LAW Tech - Laminar Airflow Wing Technology
FFWD’s proprietary DARC™ ‘Double Arc’ rim profile was developed to be faster than the competition by reducing the drag and creating an optimal airflow around the rim. DARC continues to be one of the fastest rim profiles on the market but was originally designed around a setup with 23mm tires, the longtime standard for many cyclists.
As a result of new technology, knowledge and materials riding tubeless has been a key evolution in performance wheels in the last few years. With these developments also came a need for wider tires and the necessity to make wider rims perform better aerodynamically.
Simply transferring an existing technology and adjusting it to the current standard does not lead to the best results. In the development of a new aerodynamic rim profile we started completely from scratch.
Reinventing and Setting the New 'LAW' in Road Wheel Aerodynamics
Rims Designed to Cheat the Wind for You
An ideal rim profile has a shape that will enable the airflow around the tire and rim to maintain a laminar flow which will attach to the surface and easily pass the leading edge and trailing edge of the tire.
The process started with in-depth CFD (Computational Fluid Dynamics) analysis and five different prototype rim shapes to arrive at the fastest combination resulting in the FFWD LAW Tech profile. Specifically developed to maintain this laminar flow over a larger percentage of the rim – like an airfoil – in a variety of real world wind angles.
The shape of the LAW Tech rim profile creates a condition that avoids disruption of the airflow with wider tires which results in less generation of turbulence thus drag or resistance behind the wheel.
The Continuous Circle of Development, Testing and Refinement
A thorough test procedure was conducted based on most common wind conditions, the difference in tire widths and the effect of lift and drag on different rim shapes. All to see how the best results can be reached when looking at the conditions that are encountered in the real world.
From these tests the results of the FFWD DARC technology proved to be perfect with tires up to 25mm when looking at the lift and drag individually. The LAW profile takes aerodynamics to the next level. When measuring the lift versus drag ratio – which creates a forward thrust – the LAW Tech profile offers more benefits with 28mm and wider tires across the spectrum.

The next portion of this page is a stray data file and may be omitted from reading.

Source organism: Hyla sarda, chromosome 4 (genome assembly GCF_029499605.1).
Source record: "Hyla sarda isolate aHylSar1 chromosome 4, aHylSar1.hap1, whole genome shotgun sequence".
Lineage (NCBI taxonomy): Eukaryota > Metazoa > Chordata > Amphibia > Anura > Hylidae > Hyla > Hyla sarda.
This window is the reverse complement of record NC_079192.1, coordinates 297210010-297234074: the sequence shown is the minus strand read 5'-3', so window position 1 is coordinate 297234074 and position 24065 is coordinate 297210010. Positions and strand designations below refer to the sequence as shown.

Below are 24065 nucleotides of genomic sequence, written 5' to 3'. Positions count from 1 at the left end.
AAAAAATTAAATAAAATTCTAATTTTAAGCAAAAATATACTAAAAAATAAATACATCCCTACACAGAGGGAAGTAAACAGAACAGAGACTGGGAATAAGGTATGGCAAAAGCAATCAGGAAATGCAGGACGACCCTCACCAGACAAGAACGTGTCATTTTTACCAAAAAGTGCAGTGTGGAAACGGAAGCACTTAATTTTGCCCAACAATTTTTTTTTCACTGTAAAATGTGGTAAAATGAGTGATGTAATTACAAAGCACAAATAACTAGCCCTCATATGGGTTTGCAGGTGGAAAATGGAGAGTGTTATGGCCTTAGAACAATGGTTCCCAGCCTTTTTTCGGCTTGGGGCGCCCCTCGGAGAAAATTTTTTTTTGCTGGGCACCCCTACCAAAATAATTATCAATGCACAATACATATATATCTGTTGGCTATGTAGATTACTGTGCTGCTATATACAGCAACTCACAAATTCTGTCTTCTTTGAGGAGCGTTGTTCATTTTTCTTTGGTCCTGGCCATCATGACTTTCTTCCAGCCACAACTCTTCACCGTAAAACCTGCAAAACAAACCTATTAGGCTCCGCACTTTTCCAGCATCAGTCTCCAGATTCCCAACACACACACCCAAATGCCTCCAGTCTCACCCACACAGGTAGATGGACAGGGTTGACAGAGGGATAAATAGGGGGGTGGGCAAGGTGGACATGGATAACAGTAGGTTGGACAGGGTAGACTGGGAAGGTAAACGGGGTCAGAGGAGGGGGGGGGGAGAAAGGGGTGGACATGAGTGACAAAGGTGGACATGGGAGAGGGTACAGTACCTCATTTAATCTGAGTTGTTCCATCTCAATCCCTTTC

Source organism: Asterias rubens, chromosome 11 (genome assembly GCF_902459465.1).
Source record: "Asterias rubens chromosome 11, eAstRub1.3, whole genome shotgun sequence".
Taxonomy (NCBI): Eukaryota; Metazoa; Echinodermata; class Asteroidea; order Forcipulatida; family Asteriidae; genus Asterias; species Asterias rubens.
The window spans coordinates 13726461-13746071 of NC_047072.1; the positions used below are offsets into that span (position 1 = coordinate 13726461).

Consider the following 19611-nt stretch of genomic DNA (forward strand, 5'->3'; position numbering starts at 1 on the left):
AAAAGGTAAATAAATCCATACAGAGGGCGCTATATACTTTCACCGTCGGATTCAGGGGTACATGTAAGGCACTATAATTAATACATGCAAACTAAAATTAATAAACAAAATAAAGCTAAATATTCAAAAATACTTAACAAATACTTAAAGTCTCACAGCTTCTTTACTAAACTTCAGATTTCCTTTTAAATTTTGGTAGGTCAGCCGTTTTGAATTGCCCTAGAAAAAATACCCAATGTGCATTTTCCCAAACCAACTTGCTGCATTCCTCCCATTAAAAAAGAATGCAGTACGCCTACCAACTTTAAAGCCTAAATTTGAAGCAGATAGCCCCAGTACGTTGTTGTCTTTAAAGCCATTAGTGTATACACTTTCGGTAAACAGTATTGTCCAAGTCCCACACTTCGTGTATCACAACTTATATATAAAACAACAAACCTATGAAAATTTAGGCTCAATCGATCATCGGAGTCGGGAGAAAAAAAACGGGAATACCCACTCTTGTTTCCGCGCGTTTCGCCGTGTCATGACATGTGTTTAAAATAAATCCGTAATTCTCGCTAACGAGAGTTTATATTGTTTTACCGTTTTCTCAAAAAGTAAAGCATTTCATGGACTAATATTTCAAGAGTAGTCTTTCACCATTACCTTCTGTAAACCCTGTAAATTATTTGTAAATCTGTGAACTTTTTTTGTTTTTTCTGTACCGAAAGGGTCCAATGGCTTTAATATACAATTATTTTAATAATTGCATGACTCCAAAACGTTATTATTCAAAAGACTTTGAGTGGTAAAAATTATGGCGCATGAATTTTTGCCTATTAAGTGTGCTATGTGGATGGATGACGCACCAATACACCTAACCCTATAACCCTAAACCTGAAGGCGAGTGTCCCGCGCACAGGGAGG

With the LAW Tech profile airflow is optimized around the rim and tire combination where it follows the surface completely. The DARC profile shows slightly more disturbance in airflow when combined with a 25mm tire, however performance is still incredibly good.
The LAW Tech profile sets the new standard in aerodynamics within the road wheel category. Saving up to 5 watts at some yaw angles and on average 3.6 watts the RYOT55 beats its F6 predecessor in all real world conditions.
Against the Competition
As the ultimate test we put the RYOT55 head to head in the wind tunnel against the competition.
Across all real world wind angles the RYOT55 provides the best aerodynamic performance. On average the RYOT55 saves the rider between 1.5 and 2.7 watts in direct comparison with comparable models from Zipp, Roval and Fulcrum.
Shop the LAW Tech Equipped Models
- The wind tunnel testing was conducted based on fixed values for each run testing three different speed levels. The graphs show the results at 46.6km/h (13.5m/s). Wheels have been in the same bike for each run with the same tire and tire pressure (Schwalbe Pro One 25mm). Due to the 21mm internal width of the RYOT55 the effective width of the 25mm test tire becomes 28.2mm. Following the most common yaw angles of the real world the test has been focused on yaw angles between 0 and 10°.
- Based on the Catalyst Cycling LLC’s white paper ‘The Mathematical Model of Yaw Angle Distributions for Bicycle Wheels’ (Zach McCormick, Nick McCormick, Justin Clarck). Catalyst notes that yaw angles between 0-10° will always be more prevalent than 10°-20° or between 20-30°. “Even at the IronMan™ World Championships in Kona HI, a rider spends 72.1% of the bike leg experiencing yaw angles below 10°, according to Catalyst.